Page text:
In a sign of the times, networking equipment leader Cisco Systems, Inc. (NASDAQ:CSCO) has resorted to a cut in its workforce by almost 2 percent, which is approximately 1,300 jobs.
The result of slowing enterprise spending and the European sovereign debt crisis, the move shows how the company is fighting drooping sales and falling order quantities from the bigger corporates.
Though the company claimed that the cuts were a means to simplify the company, analysts view the action as simply not enough, and point to the need for growing gross margins and better growth in sales, as priorities to focus on operational efficiencies. It may be recalled that last year the company cut $1 billion in costs by reducing 6,500 jobs and closed its video camera unit. It also streamlined its management structure, and cut prices to become more competitive.
Its third quarter results, reported in May, were reasonably good, as revenues rose 6.6 percent from a year ago and earnings per share rose 14 percent from 42 cents to 48 cents, mostly in line and beating earnings by a whisker. But its forecast for the ensuing quarter was dim with revenue growth expected at only 2 to 5 percent i.e. within the band of $11.4 billion and $11.8 billion, while EPS was forecast at 44 to 46 cents a share, both below market expectations. Apparently, the global technology spending outlook was clouded, and economic weakness took their toll on the forecasts.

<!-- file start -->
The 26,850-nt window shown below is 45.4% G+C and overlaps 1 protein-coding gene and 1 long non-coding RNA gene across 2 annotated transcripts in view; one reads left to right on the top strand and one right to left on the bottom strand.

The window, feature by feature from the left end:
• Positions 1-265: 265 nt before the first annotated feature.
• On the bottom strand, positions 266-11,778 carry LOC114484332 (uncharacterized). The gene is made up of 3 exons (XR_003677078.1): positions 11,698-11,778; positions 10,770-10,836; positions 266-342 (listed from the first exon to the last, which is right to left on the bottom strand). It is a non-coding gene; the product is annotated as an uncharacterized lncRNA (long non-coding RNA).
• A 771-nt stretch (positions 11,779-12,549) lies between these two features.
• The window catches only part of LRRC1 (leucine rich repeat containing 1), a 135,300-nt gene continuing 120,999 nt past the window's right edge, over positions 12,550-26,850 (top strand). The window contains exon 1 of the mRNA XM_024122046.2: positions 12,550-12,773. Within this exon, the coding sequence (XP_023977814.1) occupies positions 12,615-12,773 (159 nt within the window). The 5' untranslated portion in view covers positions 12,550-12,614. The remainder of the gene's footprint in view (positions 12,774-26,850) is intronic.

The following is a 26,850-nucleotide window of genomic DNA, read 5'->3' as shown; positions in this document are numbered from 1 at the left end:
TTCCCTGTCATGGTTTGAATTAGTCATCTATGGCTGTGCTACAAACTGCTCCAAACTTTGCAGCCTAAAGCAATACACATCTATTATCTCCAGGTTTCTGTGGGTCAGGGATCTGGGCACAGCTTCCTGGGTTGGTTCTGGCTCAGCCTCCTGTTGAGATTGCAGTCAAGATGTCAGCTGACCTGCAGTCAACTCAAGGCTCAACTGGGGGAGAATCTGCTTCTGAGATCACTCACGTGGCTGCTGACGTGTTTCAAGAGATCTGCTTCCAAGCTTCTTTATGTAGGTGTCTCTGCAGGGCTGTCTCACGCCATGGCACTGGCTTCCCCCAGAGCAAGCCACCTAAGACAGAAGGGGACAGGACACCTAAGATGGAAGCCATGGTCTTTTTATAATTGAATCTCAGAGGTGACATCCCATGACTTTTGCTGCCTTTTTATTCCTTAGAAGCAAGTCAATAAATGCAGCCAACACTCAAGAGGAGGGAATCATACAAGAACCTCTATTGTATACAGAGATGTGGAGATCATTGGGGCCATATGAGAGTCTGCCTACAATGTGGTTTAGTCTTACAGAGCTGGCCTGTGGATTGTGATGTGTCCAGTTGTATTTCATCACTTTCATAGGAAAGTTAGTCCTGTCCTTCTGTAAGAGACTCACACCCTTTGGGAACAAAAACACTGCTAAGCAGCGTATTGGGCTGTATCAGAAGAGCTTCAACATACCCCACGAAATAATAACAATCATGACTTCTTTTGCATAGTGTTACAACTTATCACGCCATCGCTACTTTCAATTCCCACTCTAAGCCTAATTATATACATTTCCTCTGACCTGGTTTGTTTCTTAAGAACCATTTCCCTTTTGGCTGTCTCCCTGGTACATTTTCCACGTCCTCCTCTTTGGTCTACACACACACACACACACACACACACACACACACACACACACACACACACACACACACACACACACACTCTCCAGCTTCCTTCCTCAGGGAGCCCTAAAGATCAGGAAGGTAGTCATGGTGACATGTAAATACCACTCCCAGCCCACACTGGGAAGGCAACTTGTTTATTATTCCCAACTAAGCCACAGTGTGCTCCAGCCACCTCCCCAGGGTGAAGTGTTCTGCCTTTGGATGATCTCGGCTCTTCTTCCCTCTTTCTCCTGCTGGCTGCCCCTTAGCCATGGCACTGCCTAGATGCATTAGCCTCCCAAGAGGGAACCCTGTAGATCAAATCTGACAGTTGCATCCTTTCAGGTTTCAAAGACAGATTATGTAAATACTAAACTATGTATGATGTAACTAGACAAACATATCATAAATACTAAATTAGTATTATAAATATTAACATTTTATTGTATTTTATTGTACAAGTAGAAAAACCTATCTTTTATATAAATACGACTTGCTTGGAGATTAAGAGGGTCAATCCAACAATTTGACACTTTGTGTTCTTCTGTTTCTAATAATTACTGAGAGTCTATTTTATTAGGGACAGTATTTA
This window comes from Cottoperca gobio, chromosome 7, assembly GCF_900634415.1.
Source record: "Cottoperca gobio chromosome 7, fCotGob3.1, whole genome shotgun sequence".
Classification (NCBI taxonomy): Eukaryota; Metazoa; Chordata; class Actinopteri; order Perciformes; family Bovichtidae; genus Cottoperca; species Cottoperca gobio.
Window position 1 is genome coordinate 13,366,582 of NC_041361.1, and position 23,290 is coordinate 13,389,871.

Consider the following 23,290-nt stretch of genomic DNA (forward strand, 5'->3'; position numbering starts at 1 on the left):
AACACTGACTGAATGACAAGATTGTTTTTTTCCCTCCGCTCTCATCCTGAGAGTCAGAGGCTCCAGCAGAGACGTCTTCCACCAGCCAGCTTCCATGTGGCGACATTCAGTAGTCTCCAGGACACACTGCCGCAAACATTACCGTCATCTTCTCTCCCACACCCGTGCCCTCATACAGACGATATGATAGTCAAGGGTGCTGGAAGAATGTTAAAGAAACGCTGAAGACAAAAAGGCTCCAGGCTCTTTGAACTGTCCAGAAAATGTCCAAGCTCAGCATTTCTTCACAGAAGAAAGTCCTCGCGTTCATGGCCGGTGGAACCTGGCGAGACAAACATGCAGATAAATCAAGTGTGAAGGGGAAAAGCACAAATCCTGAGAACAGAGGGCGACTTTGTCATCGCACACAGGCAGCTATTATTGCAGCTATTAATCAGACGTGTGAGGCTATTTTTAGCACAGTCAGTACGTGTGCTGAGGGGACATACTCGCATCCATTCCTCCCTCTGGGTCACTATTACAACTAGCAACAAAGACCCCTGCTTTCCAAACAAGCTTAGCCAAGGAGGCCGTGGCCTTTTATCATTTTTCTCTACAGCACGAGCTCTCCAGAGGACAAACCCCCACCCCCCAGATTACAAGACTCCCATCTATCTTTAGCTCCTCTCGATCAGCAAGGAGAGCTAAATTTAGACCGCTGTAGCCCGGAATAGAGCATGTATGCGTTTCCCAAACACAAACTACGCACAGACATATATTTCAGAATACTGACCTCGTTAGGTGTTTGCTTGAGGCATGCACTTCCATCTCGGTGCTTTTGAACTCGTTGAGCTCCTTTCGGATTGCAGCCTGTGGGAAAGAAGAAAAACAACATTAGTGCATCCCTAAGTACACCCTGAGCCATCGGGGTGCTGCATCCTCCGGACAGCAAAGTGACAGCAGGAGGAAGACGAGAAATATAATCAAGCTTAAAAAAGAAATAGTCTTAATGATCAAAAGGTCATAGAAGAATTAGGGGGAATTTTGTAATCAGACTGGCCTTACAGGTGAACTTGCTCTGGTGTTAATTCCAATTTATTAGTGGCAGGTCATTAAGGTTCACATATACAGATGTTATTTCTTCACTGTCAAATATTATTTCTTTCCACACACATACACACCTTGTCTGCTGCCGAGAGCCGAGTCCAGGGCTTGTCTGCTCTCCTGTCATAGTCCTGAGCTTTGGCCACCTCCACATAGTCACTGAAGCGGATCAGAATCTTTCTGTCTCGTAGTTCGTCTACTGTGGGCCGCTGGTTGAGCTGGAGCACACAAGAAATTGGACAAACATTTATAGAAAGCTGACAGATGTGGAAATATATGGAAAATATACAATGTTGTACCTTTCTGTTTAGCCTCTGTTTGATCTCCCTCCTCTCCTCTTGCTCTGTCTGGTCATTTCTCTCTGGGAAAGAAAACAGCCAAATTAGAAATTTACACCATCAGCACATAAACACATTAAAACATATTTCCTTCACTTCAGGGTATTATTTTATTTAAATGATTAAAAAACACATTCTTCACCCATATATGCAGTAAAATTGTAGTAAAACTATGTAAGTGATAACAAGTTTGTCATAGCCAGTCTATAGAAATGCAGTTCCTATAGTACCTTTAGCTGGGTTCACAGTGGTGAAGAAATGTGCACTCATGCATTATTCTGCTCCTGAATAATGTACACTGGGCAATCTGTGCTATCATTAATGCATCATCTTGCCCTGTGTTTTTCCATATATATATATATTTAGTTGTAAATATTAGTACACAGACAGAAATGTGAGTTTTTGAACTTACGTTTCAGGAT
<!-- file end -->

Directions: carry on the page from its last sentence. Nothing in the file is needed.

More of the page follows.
The fresh job cut, announced today, does not bode well for the fourth quarter results, which are scheduled to be reported August 15.
Over the past few years, Cisco Systems, Inc. (NASDAQ:CSCO) has transformed itself from a networking products company, to one that also offered storage and server services, becoming a data center infrastructure specialist, and directly competing for the cloud with HP, Dell, and IBM. These companies responded by entering Cisco’s bread-and-butter areas. In the net result, Cisco, the data center networking specialist made a splash in the server market; and server companies Hewlett-Packard Company (NYSE:HPQ), International Business Machines Corp. (NYSE:IBM) and Dell Inc. (NASDAQ:DELL) shot back by cozying up with Ciscos’s competitors in data center networking. The competitive environment for all these companies, including Cisco, has therefore shot up manyfold, and there could be difficult times ahead for all the parties involved. HP has already been identified as a short candidate by Jim Chanos, saying it is the ultimate value trap.